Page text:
Turkey: In a whirl of their own

By Phoebe Falconer

Phoebe Falconer gives her spin on a traditional religious dance ceremony.

Whirling Devrishes twirl around in Turkey as a demonstration of their spiritual beliefs. Photo / Thinkstock
Whirling Devrishes twirl around in Turkey as a demonstration of their spiritual beliefs. Photo / Thinkstock

Here's something you can try at home.

Clear a space in your living room, making sure all objects with sharp corners are out of the way. Standing in the middle of the room, begin to revolve slowly, and then faster. If it helps, hold your arms out.

How many times can you spin before becoming dizzy and toppling over? Four? Five?

Spare a thought then, for the Whirling Dervishes (Semazen) of Turkey, who undertake this exercise regularly for 20 minutes at a time. Not only do they not fall over, they barely move from their designated spot.

It helps, of course, that the participants in this bizarre exhibition are in a trance of sorts. The point of the exercise for these Sufi adherents is the belief that, "wherever you turn is God".

We witnessed this 700-year-old ritual at the Seyyid Usal Dervish Lodge in Bursa, a heavily industrialised city in northwestern Turkey, and the country's fourth largest. Thus, it is not a pretty place. It does, however, boast a rich history, and was at one time the Ottoman Sultan's capital.

The Seyyid Usal lodge was rescued from dereliction after the purges of 1925, and rebuilt into the handsome structure it is now. The religious ceremony, or Sema, of which the whirling dance is a part, is held in a large octagonal room, about 10m by 10m, with a gallery around all four walls. This is where the women and girls sit - Sufi is part of Islam, and therefore rigidly segregated.

The men sit downstairs, the better to be able to help the dancers and musicians into their costumes. There are, of course, no female dancers.

The evening begins with the entry of the sheik, the chief minister. He carries a red sheepskin, which he lays down at one end of the room.

This symbolises an imaginary line across the floor of the chamber, regarded as the cosmic guide to the ultimate truth. The participants of the evening's ceremony then enter, and bow in turn to the sheik. Their arms are crossed with fingertips of each hand resting on the opposite shoulder.

The dancers are dressed in white shirts and long white skirts, weighted at the hem. They also wear brown felt turbans, or kulah, which resemble nothing so much as upturned flower pots. The sheik is distinguished in his dress by a long black cloak over his white garments, and a grass-green silk scarf around his kulah.

The music is provided by a group of six or seven, playing traditional instruments such as the ney, a small wind instrument, stringed instruments called kemence and tanbur and various hand drums. Together they provide a strong mesmerising beat and chant that the Semazen revolve in time to.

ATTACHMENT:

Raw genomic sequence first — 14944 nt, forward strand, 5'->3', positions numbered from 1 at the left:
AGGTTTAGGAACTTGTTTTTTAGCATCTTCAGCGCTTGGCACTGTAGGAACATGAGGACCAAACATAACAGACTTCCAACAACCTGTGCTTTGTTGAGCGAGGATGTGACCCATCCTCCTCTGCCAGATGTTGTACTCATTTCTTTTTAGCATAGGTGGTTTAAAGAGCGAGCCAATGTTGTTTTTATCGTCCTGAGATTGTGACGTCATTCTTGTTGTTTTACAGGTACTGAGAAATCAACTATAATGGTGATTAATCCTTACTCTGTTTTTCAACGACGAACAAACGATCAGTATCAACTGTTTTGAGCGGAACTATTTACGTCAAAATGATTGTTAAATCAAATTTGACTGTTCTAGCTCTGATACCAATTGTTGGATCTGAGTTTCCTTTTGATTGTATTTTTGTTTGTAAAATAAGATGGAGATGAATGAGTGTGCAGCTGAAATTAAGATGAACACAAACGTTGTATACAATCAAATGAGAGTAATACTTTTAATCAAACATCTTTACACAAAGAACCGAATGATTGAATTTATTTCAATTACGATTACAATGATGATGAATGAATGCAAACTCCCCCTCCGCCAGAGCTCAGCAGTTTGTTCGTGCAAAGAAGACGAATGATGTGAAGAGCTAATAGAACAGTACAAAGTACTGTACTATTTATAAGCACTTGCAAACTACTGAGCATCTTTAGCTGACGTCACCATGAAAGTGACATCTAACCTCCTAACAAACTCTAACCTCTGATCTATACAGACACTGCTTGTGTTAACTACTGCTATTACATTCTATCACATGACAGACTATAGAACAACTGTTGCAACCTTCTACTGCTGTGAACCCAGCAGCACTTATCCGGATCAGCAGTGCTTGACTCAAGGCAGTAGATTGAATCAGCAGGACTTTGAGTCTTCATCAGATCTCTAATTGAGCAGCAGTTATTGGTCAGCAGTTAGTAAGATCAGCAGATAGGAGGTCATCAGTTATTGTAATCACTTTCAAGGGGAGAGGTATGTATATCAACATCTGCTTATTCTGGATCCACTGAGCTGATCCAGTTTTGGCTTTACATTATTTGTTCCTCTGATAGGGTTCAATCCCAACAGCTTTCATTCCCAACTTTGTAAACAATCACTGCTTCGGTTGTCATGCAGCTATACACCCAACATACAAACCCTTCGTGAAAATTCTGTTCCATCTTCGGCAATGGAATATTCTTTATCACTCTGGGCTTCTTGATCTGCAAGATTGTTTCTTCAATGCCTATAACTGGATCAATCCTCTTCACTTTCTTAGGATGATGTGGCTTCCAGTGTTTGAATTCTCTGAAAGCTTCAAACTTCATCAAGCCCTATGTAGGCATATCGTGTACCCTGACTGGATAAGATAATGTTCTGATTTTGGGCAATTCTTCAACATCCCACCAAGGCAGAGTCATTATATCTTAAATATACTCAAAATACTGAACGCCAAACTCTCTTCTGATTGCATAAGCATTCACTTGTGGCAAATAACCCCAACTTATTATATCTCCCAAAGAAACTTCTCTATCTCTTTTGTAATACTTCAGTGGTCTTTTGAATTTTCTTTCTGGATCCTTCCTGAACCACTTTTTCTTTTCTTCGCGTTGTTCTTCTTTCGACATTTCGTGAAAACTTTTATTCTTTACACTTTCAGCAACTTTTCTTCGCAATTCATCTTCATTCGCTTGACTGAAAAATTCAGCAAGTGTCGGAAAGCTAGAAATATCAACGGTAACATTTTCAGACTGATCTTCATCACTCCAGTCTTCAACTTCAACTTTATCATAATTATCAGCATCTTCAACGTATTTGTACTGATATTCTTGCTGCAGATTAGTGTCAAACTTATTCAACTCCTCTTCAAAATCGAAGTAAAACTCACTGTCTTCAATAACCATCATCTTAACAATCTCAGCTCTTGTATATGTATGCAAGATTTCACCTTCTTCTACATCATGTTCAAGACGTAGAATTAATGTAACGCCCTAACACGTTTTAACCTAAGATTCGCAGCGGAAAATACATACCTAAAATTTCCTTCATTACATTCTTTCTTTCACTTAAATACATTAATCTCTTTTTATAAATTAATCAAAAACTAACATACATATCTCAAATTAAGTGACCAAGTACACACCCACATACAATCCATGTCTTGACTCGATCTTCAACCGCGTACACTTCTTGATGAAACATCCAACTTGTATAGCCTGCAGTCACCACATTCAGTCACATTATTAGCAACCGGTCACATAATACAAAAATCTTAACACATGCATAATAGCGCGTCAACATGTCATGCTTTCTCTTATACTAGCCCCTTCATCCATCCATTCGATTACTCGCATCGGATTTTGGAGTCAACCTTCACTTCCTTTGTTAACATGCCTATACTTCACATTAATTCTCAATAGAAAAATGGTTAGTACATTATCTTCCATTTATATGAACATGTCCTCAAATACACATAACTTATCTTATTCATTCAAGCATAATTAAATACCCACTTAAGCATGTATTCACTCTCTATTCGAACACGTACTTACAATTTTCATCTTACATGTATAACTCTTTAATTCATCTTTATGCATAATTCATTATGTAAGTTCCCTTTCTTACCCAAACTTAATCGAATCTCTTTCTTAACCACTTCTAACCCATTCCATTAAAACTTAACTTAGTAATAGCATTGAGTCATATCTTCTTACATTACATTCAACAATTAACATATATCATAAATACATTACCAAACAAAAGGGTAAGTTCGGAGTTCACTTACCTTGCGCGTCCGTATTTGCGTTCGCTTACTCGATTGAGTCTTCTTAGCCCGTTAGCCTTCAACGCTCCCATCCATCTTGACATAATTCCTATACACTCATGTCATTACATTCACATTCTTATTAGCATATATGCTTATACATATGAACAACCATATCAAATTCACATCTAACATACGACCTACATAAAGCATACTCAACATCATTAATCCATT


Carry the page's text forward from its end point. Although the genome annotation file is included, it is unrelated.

Once positioned in a rough circle on the wooden floor, the dancers bow to the sheik, who stands by the sheepskin, and then to each other. They then begin to revolve, always anti-clockwise, slowly at first and then faster as the music tempo increases. The right arm is held above the body with the palm facing upward, and the left hand faces downwards. This symbolises that what they get from on high is passed on to the world.

And they whirl. And whirl. And whirl. The skirts swing out into circles, so that from the gallery the dancers resemble flowers.

This is remarkable when you look at the dancers and realise that some are as young as 7 or 8, while the older ones appear to be in their late 20s. It takes a year, apparently, for a Dervish to learn how to whirl. Places in the troupe are fiercely sought after, and families vie to have a son accepted.

After 20 minutes or so, one of the younger boys is beckoned off the floor and his place taken by another dancer. By this method of swapping dancers in and out, a total of 15 take the floor.

All the while, the sheik watches, his head nodding in time to the rhythm, his words mingling with those of the musicians.

The music slows, the chants fade, and the performance comes to an end. Yet it's only a part of a religious ceremony, the remainder of which is taken up by communal chanting of verses of the Koran, in which the women are permitted to take part.

The Whirling Dervish (not to be confused with those dervishes who so confused General Gordon at Khartoum in the late 19th century) is the icon of the Mevlevi order of Sufism, a branch of Islam based on the teachings of the mystic poet Rumi. Older, more experienced practitioners can whirl for hours to focus their attention on attaining union with the divine.

As a demonstration of religious belief, the ritual is very moving. Purely as a spectacle, it is somewhat eerie and unnerving. It is, however, not to be missed on a visit to Turkey.


Getting there: Emirates flies to Istanbul via Australia and Dubai four times a week. Singapore Airlines and Air New Zealand also fly to Istanbul.

From Istanbul to Bursa take a one-hour ferry to Yalova then an hour-and-a-half bus ride to Bursa. An alternative is to bus all the way - public transport is excellent in Turkey.

Further information: Entry to the Seyyil Usal Dervish lodge is free or by donation. Ceremonies are monthly. See similar rituals in Nevsehir in Cappadocia and at the Hocapasa Cultural Centre in Istanbul. A museum in Konya is dedicated to Sema and the dervishes.

- NZ Herald

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